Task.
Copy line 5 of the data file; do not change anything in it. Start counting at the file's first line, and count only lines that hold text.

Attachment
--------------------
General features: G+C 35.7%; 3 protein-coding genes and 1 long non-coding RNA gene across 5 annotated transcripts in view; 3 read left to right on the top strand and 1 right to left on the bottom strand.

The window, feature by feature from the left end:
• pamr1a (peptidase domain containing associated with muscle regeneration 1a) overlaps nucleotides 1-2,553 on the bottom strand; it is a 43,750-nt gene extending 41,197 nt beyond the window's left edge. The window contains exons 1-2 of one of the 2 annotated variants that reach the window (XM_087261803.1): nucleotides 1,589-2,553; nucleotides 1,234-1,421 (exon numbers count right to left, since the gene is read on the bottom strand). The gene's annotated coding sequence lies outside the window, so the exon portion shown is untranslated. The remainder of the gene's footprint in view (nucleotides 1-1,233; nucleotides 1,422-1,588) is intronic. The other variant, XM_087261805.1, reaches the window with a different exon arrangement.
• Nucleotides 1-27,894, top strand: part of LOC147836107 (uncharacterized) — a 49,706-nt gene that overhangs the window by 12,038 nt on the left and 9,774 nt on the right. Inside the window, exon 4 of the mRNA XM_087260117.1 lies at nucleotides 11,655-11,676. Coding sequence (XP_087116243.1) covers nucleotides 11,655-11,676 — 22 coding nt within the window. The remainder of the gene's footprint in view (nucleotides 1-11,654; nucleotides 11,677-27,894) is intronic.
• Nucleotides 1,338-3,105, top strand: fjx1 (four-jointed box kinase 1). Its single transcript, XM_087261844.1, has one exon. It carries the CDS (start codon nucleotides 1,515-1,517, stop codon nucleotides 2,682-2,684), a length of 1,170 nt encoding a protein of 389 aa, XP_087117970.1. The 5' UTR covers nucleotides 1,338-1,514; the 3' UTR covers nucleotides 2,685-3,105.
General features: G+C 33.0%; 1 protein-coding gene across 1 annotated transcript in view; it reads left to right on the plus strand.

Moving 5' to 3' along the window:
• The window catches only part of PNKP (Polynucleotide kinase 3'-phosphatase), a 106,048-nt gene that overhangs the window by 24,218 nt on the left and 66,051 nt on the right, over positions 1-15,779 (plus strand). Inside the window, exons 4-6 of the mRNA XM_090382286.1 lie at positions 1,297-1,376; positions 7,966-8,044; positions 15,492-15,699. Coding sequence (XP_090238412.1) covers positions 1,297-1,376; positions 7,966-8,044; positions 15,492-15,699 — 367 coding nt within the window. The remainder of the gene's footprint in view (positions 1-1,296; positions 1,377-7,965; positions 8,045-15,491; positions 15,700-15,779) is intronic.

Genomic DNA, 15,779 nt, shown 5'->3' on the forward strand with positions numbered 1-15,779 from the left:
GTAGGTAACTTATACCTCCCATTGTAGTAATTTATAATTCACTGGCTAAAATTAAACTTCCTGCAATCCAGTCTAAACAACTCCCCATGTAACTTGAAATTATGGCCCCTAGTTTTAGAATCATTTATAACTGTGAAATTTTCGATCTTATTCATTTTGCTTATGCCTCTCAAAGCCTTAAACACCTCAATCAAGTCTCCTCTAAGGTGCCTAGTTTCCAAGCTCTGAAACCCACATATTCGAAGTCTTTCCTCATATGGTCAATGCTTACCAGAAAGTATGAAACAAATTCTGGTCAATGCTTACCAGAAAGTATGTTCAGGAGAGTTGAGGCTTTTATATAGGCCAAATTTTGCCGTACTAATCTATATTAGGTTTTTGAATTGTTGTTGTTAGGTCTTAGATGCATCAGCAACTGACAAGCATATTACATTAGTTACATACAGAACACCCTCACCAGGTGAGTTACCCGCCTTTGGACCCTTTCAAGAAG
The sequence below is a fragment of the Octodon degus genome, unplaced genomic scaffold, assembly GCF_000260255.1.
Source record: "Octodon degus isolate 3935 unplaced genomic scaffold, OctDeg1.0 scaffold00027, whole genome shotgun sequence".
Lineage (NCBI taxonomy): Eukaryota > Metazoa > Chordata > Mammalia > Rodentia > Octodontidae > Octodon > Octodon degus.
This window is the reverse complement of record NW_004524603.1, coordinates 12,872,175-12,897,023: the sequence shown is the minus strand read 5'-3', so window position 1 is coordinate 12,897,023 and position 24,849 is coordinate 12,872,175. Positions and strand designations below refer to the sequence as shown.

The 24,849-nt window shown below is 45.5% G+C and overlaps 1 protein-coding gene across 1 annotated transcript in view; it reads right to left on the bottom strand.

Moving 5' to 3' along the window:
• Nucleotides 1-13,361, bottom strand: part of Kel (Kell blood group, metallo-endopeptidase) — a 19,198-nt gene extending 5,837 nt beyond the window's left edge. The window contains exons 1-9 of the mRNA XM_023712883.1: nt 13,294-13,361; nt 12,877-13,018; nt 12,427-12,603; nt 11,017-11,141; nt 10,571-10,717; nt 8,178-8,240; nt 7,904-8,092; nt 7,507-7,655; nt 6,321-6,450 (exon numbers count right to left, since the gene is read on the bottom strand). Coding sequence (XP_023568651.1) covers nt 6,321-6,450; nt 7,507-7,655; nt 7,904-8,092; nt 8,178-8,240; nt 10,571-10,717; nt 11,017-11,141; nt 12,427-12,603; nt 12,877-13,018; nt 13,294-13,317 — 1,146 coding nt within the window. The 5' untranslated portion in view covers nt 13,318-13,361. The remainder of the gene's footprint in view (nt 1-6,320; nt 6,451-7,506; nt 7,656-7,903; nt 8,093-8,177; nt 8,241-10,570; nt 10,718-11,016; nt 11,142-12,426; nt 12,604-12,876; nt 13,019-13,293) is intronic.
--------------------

• Nucleotides 1,338-3,105, top strand: fjx1 (four-jointed box kinase 1). Its single transcript, XM_087261844.1, has one exon. It carries the CDS (start codon nucleotides 1,515-1,517, stop codon nucleotides 2,682-2,684), a length of 1,170 nt encoding a protein of 389 aa, XP_087117970.1. The 5' UTR covers nucleotides 1,338-1,514; the 3' UTR covers nucleotides 2,685-3,105.